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Timothy Todd of Rutland VT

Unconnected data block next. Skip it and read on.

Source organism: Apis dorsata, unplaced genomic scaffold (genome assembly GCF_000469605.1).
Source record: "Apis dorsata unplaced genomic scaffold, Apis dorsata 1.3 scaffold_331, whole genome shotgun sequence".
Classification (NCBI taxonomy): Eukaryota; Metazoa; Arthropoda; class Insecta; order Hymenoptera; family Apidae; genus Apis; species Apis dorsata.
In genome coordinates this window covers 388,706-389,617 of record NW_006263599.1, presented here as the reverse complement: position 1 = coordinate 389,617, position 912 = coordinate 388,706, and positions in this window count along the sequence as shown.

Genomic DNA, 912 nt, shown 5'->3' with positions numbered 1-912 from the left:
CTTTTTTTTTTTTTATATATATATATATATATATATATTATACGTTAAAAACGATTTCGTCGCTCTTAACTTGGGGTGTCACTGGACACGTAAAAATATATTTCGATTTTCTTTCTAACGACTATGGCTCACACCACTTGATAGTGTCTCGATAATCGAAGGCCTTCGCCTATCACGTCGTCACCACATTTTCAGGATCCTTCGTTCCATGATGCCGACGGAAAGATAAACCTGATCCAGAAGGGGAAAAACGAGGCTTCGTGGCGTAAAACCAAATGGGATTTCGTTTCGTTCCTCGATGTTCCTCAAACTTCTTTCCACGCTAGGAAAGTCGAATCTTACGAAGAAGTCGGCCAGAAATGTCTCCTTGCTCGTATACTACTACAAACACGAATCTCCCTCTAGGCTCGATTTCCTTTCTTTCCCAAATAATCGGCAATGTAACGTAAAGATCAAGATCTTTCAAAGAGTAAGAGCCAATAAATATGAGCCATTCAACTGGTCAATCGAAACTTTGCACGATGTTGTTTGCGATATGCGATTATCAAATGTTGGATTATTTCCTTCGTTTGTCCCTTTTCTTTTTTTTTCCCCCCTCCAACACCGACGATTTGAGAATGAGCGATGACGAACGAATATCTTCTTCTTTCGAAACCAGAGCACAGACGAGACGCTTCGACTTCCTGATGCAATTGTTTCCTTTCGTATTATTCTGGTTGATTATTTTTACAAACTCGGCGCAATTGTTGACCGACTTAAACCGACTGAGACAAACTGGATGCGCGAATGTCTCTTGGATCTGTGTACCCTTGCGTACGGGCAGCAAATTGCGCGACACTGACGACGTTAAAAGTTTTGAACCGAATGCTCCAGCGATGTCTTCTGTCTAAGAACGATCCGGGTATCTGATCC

Timothy Todd5, (Timothy4, Jonathan3, John2, Christopher1) born May 16, 1758, died Dec. 1, 1806, married Nov. 27, 1783, Phebe, daughter of Jehiel Buel of Killingworth, Conn. “Timothy Todd was sergeant after the Lexington Alarm, served as coast guard 150 days. Enlisted May 15, 1780.” He was a physician in Southern Vermont. Dr. Todd removed to Arlington, Vermont, having previously seen Vermont while in the Continental army as he was engaged in the battle of Bennington. “He was active, resolute and Persevering, his professional reputation rising and he soon had an extensive medical practice.” He was a man of considerable literary taste and talent, and wrote many medical and other articles for the journals of the day, and on various occasions pronounced popular orations. A curious little memorandum book of his, still preserved, contains, in his own hand writing, “an abstract view of the miscellaneous writings of Timothy Todd, the unfortunate.” The catalog gives the titles of orations, contributions to magazines, poems and plays, some of which were acted, and some operas, most of them having reference to politics. He was a Freemason and termed a noted mason. He joined the military and bore a captain’s commission. Represented Arlington for at least five years in the General Assembly, and for three years he was a member of the Governor’s Council, a body of twelve men which, under the old Colonial Constitution, took the place of the Senate. At the time of his withdrawal from public life he was on the point of being elected Governor. A few months before his last child was born, the doctor moved from Arlington to...

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